The South African economy is characterized by standards similar to those found in developed countries. Its service sector is well established and growing, and the economy is increasingly well managed with slow but steady industrial productivity gains. It has a well-developed physical infrastructure that is comparable to OECD standards. South Africa boasts a sophisticated financial sector with well-developed financial institutions and a stock exchange in Johannesburg (JSE) that ranks among the top exchanges in the world.
South Africa is a vast country covering 1.22 million square kilometers and it is the world’s largest producer of platinum, vanadium, chromium and manganese. Recently, South Africa has seen rapid increases in both inbound and outbound Foreign Direct Investment (FDI). Other quick facts regarding South Africa’s economy and its foreign trade:
The United States is the second largest portfolio investor in South Africa and the second largest source of foreign direct investment (FDI) in South Africa, after the U.K. (Total U.S. FDI is $6.6 billion with total portfolio investment in South Africa at the end of 2007 amounting to $ 51.6 billion). The mature nature of the South African economy is reflected in the mix of economic sectors:
The national retail consumption patterns reflect the disparate nature of the economic status of its citizens, ranging from basic needs (e.g., condensed milk) to high-end durable consumer goods (e.g., SUVs). Over the past five years, South Africa has further integrated into the global trading system by negotiating free trade agreements with the European Union, its neighbors in the Southern African Development Community (SADC), the European Free Trade Association and Mercosur. The Southern African Customs Union (SACU) agreement with Botswana, Namibia, Lesotho, and Swaziland, first established in 1910, has also been renegotiated and ratified by all members. The passage of the African Growth and Opportunity Act (AGOA) has provided duty-free access to the U.S. market for all African countries and resulted in an increase in bilateral trade between the United States and South Africa.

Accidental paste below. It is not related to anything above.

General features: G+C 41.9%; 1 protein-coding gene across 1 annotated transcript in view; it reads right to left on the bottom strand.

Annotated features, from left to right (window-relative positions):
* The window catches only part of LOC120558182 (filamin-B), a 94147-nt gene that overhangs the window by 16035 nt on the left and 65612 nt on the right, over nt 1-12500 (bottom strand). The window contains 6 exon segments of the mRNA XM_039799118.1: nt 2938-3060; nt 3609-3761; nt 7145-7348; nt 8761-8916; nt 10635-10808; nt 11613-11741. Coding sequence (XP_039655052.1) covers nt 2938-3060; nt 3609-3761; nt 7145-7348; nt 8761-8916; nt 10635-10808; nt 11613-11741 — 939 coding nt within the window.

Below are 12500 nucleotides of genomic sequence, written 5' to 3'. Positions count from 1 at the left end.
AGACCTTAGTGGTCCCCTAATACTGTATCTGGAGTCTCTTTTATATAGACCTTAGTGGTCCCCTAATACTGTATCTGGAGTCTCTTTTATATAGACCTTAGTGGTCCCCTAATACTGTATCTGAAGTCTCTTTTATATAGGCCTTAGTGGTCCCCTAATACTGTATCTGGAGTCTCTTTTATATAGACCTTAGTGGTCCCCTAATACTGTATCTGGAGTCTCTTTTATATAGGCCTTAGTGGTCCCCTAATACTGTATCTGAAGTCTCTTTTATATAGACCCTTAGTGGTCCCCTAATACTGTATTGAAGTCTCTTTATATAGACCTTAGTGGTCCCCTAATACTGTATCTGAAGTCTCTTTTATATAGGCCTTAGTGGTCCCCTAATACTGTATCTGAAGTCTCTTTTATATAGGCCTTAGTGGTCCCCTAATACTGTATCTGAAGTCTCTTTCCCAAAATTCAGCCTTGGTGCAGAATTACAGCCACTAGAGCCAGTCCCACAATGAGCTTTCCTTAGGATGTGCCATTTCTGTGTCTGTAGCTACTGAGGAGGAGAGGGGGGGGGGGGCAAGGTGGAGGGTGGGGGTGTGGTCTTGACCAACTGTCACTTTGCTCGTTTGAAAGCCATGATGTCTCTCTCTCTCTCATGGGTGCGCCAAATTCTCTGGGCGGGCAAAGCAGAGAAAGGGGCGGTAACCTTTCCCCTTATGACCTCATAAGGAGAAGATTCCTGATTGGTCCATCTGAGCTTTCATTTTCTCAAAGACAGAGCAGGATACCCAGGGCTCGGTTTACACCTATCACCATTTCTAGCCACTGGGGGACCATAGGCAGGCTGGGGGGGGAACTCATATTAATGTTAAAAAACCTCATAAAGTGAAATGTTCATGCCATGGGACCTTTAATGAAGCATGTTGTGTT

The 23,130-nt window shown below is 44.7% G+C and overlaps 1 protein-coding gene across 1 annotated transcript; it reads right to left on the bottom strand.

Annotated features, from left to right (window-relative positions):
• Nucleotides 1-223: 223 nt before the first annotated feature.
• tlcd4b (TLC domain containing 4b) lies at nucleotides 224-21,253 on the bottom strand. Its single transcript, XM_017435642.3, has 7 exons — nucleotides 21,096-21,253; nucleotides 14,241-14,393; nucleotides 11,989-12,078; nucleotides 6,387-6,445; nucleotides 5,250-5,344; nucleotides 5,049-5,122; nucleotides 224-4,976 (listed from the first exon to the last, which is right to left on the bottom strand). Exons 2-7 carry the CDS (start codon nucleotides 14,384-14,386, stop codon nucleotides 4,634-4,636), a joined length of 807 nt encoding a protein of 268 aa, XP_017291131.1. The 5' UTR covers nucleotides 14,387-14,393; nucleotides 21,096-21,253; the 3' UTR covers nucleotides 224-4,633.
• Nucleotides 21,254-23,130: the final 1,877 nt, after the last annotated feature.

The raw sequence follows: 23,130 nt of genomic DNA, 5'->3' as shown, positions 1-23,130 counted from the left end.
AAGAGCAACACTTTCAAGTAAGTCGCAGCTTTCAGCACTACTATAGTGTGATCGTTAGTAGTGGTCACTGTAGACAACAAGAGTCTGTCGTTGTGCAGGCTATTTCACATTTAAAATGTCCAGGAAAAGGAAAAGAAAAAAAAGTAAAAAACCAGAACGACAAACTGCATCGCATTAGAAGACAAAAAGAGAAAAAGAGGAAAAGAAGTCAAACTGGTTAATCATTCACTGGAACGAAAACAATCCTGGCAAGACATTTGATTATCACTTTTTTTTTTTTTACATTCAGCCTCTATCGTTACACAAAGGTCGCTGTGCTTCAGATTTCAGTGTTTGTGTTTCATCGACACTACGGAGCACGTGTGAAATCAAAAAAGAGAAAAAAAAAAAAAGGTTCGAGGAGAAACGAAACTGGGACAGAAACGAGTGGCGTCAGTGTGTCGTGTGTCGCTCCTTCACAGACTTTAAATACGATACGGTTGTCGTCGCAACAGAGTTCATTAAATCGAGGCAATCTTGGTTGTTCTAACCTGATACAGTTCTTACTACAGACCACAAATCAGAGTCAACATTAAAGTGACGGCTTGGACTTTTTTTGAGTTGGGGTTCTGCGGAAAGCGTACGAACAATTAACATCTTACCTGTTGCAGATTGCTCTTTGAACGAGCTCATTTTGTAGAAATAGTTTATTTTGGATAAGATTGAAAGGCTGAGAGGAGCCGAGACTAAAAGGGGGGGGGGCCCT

The United States and SACU concluded a Trade, Investment and Development Cooperation Agreement (TIDCA) in July 2008. The U.S. and SACU will use TIDCA as a forum to conclude a range of agreements on various trade facilitation issues and other areas of cooperation.
South African GDP grew 5.3 percent in 2006 and 5.1 percent in 2007. South Africa’s GDP growth has slowed to 3.1 percent in 2008 due to the global financial crisis, and is expected to moderate further to about 1.2 percent in 2009. Inflation has risen above the South African Reserve Bank’s managed target range of three to six percent and peaked at 13.6 percent in August 2008. High interest rates have weakened business and consumer confidence. At the same time, structural reforms in general have increased the economy’s diversification and openness, bolstering its resilience to external shocks. The banking sector has managed to avoid any serious disruptions, due to its limited exposure to the U.S. and other foreign markets.
Fourteen years after the watershed 1994 democratic elections, South Africa continues to maintain a stable political environment. The Presidency changed hands with the resignation of Thabo Mbeki in December 2008, succeeded by Kgalema Motlanthe. The Government has generally pursued market-oriented economic policies and has steadily progressed in restructuring state assets and introducing competition for state-owned enterprises (SOE’s). Nonetheless, upcoming elections in April 2009 could prompt a change in current government policies.
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